Economists are lowering growth forecasts — and that's good news
Economic growth is on track to slow way down in the months ahead, according to an emerging consensus among forecasters. And that may be exactly what the U.S. economy needs.
Why it matters: If earlier projections of continued speedy growth were coming true, it would be mean rising, rather than falling, inflation pressures. The latest round of forecasts is more consistent with the economy downshifting toward normal.
- The bad news is that slower growth leaves the economy more vulnerable to recession, especially if some unlucky negative shocks show up.
- The good news is that it offers a possibility of falling inflation paired with lower, but still positive, growth.
By the numbers: In a survey out today from the National Association for Business Economics, the median forecaster expects 2022 GDP to rise 1.8%, compared with a median projection of 2.9% in February. (GDP growth was 5.5% in 2021.)
- That meshes with other measures of economic consensus. For example, the Philadelphia Fed's Survey of Professional Forecasters showed 2.5% expected 2022 GDP growth in a May 13 release, down from 3.7% in February.
Those revised forecasts reflect all that has happened inz the last three months. Financial markets have started to price in more aggressive monetary tightening from the Federal Reserve, and the negative effects of the Ukraine war and China's COVID lockdowns.
- It's also clear that the risk of a recession has increased lately. Some 77% of participants in the NABE survey see risks tilted to the downside, and more than half see the odds of a recession in the next year at over 25%.
- But the downgrade in growth forecasts is just what policymakers are seeking as they try to bring inflation down.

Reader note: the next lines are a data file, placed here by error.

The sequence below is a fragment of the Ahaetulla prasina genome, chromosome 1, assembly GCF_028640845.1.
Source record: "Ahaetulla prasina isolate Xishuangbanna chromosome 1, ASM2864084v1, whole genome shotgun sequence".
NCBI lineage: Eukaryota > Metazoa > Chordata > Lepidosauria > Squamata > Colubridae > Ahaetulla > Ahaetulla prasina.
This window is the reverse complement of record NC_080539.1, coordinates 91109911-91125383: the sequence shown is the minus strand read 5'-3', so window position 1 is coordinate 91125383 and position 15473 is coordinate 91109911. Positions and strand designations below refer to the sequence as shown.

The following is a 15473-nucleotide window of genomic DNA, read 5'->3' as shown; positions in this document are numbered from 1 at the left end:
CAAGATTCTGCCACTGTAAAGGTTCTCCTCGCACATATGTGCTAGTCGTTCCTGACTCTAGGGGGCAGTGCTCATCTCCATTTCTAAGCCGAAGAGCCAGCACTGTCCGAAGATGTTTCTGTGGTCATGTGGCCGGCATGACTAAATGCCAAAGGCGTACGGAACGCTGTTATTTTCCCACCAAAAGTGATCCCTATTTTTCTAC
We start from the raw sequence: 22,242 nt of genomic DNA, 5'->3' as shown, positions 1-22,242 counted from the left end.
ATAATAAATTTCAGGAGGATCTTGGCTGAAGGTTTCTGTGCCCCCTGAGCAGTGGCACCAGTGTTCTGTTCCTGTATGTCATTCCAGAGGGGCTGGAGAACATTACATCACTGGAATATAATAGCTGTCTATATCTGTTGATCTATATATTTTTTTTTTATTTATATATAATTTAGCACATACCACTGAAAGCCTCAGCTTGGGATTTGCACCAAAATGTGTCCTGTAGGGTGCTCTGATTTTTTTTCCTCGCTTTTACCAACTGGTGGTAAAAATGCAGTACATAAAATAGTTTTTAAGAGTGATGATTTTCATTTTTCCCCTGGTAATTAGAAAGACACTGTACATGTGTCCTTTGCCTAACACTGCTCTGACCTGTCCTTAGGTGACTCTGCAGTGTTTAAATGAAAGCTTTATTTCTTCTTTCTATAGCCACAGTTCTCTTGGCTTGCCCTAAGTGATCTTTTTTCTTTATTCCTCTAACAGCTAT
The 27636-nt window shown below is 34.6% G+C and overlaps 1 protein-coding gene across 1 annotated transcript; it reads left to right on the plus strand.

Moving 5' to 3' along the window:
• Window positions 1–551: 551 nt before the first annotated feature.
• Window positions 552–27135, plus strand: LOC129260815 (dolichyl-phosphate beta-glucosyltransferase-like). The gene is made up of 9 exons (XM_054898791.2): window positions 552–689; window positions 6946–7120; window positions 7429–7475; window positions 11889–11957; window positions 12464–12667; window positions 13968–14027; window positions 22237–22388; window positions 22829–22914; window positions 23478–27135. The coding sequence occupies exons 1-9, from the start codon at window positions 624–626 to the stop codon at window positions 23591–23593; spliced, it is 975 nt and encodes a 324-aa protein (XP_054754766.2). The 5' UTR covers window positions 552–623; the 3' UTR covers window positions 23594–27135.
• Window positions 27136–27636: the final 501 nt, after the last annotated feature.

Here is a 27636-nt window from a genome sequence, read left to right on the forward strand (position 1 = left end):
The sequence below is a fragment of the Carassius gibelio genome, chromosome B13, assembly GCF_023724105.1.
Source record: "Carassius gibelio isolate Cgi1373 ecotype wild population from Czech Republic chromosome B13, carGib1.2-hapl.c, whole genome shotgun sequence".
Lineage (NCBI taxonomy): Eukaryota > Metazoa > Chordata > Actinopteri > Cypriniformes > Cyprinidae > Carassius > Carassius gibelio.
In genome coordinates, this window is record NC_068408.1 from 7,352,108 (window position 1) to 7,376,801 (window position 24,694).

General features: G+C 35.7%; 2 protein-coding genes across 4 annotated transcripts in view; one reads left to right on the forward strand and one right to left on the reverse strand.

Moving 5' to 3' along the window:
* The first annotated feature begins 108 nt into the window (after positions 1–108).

The intuition: In the long run, economic growth is limited by the number of workers and gains in productivity. Fed leaders, for example, think the long-run potential growth rate of the U.S. is around 1.8%.
- Growth can surge above that for short periods, like when people are coming back to work after a recession. It can also change depending on things like immigration policies (that can bring in more workers) or technological advancements (that generate higher productivity).
But in an economy like 2022's, with the labor market already extremely tight, growth along the lines of the 2.9% forecasters expected months ago would imply yet more of the overheating that has fueled higher prices and discontent over shortages.
What they're saying: "The expected growth slowdown should deliver more benign inflation outcomes," wrote JPMorgan economists in a research note last week. They cut their forecast for growth in the second half of the year to 2.4%, from 3% previously.
- They acknowledged that the link between inflation and GDP has been tenuous lately. "But directionally at least, subpar growth increases our confidence that inflation will gradually move back down toward 2%."
Plausibly, growth could slow to something close to its 1.8% trend and stay there for a while. That would enable the labor market, housing market, and markets for goods and services to come into better balance without the economy tipping into contraction.
The bottom line: Recession risk is real, but the pullback in growth that forecasters are seeing now looks like a healthy thing.